“For in six days the LORD made heaven and earth, the sea, and all that in them is …” (Exodus 20:11)
There is no argument that the age of the earth debate between evolutionists and creationists has no resolution because there can be no middle ground for compromise on either side. At issue is the question of origins: did all that exists come about by random chance over billions of years through natural causes, or did an omnipotent, omniscient Creator bring it all into being? It is one or the other, and the one who holds either view holds that view religiously and tenaciously. There is no “give.”
Lamentably, the real battle exists in the Christian camp (among “brothers”) where a variety of opinions persist. Is the earth 4.5 billion years old as the evolutionists claim, or is it only 6,000 years old as the Bible seems to indicate? Most Christians accept that God created all that exists, but beyond that opinions vary as to how God created. That God spoke everything into being as the Bible records is too simplistic an answer for some. There are basically two major divisions in this debate. The first group contends that God created everything in six 24-hour days around 6000 years ago. The second group comes in several flavors, but basically they agree with the evolutionists that God created everything over 13.7 billion years ago and used evolution in one form or another to create life. However, they will contend that man was a “special” creation of God and did not evolve from lower life forms. My intent here is to give a brief defense of the first group. The second group is indefensible in my opinion.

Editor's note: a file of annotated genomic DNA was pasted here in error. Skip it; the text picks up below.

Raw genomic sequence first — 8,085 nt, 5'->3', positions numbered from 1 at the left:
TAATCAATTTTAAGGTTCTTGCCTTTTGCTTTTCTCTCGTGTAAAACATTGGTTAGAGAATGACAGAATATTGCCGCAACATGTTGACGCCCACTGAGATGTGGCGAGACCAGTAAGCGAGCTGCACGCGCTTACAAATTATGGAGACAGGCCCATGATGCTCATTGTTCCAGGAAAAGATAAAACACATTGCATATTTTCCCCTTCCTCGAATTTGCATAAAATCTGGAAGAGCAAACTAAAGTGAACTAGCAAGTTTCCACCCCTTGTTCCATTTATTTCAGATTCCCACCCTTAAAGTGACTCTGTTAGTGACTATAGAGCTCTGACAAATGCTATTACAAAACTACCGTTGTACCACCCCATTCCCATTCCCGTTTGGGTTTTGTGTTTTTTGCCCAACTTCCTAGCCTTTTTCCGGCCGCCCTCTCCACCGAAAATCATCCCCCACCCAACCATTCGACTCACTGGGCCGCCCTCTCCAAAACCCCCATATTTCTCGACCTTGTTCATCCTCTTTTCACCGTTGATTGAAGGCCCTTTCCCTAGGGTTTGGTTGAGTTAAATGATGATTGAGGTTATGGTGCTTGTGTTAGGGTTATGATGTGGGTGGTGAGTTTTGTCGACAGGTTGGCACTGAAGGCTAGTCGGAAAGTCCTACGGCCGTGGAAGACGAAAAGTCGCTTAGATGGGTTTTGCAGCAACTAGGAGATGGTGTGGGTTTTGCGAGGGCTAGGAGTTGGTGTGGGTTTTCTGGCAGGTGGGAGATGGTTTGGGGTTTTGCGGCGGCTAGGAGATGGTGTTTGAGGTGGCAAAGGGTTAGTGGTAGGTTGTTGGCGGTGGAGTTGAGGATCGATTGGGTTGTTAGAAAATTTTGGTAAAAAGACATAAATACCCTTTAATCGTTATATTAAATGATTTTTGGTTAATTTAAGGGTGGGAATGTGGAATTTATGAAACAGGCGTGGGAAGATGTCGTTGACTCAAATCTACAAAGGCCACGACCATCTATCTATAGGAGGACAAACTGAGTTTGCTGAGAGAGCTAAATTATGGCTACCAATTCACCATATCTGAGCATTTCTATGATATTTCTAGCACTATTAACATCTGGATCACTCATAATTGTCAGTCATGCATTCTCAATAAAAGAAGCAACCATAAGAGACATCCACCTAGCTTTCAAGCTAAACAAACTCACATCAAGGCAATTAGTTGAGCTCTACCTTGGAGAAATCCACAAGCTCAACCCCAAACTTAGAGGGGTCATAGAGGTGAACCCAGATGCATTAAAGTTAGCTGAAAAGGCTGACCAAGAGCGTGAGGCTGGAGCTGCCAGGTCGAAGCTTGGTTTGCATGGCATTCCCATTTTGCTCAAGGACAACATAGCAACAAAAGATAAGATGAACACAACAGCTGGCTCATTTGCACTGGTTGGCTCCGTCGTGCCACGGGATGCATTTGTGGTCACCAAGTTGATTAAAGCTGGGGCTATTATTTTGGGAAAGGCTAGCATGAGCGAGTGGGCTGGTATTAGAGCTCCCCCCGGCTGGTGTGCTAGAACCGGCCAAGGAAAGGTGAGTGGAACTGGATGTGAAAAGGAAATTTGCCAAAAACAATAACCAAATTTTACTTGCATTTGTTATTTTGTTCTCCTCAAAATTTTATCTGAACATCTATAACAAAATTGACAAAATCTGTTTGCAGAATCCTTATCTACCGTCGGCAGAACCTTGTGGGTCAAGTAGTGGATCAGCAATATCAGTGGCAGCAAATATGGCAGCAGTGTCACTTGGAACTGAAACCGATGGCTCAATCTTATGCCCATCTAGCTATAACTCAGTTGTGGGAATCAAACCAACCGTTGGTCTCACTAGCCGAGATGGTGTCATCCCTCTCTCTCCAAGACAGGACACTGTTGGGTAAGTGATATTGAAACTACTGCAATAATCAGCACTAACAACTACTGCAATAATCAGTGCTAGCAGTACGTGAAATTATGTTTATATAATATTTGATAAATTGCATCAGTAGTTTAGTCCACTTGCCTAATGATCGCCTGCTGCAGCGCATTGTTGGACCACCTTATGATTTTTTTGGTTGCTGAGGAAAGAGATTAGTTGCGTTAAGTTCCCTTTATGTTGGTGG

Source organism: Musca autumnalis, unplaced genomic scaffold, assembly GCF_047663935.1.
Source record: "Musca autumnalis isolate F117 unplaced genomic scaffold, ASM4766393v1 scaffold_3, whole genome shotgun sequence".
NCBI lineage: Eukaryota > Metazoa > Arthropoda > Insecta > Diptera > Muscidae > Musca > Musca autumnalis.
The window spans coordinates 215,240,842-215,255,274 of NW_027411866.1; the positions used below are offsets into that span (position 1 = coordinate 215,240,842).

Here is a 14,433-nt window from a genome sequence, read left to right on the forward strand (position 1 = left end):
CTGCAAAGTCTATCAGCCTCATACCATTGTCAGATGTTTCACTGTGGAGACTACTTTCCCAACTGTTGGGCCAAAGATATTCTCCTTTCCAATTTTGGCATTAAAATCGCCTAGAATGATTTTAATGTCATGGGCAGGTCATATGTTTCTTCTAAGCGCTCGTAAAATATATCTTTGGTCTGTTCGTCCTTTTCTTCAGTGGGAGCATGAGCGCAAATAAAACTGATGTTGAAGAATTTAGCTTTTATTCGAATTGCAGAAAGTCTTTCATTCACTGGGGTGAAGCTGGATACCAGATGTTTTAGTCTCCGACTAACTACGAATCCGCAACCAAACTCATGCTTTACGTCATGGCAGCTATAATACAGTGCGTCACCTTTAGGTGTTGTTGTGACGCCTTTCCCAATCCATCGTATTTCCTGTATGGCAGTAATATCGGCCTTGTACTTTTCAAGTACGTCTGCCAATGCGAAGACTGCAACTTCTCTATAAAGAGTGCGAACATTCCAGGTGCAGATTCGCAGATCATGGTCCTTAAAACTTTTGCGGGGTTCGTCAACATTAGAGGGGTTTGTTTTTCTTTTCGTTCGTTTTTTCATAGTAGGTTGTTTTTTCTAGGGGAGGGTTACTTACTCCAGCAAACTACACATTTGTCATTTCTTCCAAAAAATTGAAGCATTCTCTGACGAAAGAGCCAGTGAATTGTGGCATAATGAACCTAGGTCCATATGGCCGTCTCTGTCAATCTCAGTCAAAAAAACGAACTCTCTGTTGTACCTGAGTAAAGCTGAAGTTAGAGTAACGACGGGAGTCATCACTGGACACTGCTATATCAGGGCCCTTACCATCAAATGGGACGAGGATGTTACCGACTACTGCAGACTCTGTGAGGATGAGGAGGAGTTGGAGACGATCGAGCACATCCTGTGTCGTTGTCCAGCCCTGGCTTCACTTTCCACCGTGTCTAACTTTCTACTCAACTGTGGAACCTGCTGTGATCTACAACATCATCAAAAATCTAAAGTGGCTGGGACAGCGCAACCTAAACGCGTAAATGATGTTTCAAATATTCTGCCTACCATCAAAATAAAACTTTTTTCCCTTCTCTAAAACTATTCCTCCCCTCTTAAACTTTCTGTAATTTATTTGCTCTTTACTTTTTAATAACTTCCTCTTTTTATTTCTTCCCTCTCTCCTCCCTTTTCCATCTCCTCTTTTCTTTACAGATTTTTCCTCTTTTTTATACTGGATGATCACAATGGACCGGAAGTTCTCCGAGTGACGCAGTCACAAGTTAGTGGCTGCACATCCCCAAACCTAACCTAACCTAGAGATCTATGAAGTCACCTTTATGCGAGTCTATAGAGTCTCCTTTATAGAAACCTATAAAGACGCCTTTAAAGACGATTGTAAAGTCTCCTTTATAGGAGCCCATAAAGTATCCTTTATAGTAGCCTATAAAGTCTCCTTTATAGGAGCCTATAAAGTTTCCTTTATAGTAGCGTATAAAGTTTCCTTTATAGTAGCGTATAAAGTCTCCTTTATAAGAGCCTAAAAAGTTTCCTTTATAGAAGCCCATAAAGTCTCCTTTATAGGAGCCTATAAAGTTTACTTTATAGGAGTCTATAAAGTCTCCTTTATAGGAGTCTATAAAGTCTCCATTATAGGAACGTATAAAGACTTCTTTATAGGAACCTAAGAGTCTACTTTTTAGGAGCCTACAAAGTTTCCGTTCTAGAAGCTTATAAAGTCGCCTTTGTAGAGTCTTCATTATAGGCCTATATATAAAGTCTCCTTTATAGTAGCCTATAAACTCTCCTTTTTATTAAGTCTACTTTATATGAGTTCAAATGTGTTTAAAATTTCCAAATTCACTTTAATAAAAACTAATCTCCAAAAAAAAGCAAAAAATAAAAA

I wish to respond to three questions recently posed to me. (1) Where, exactly, does the Bible say that the earth is only six thousand years old? (2) How do we know that the creation spoken of in the Bible took place in six literal 24-hour days, as opposed to uncounted eons of time? (3) In 2 Peter 3:8, it says “that one day is with the Lord as a thousand years, and a thousand years as one day.” Is this passage pointing to God as being outside of time, or is it the basis for the 6-day/6-thousand years belief?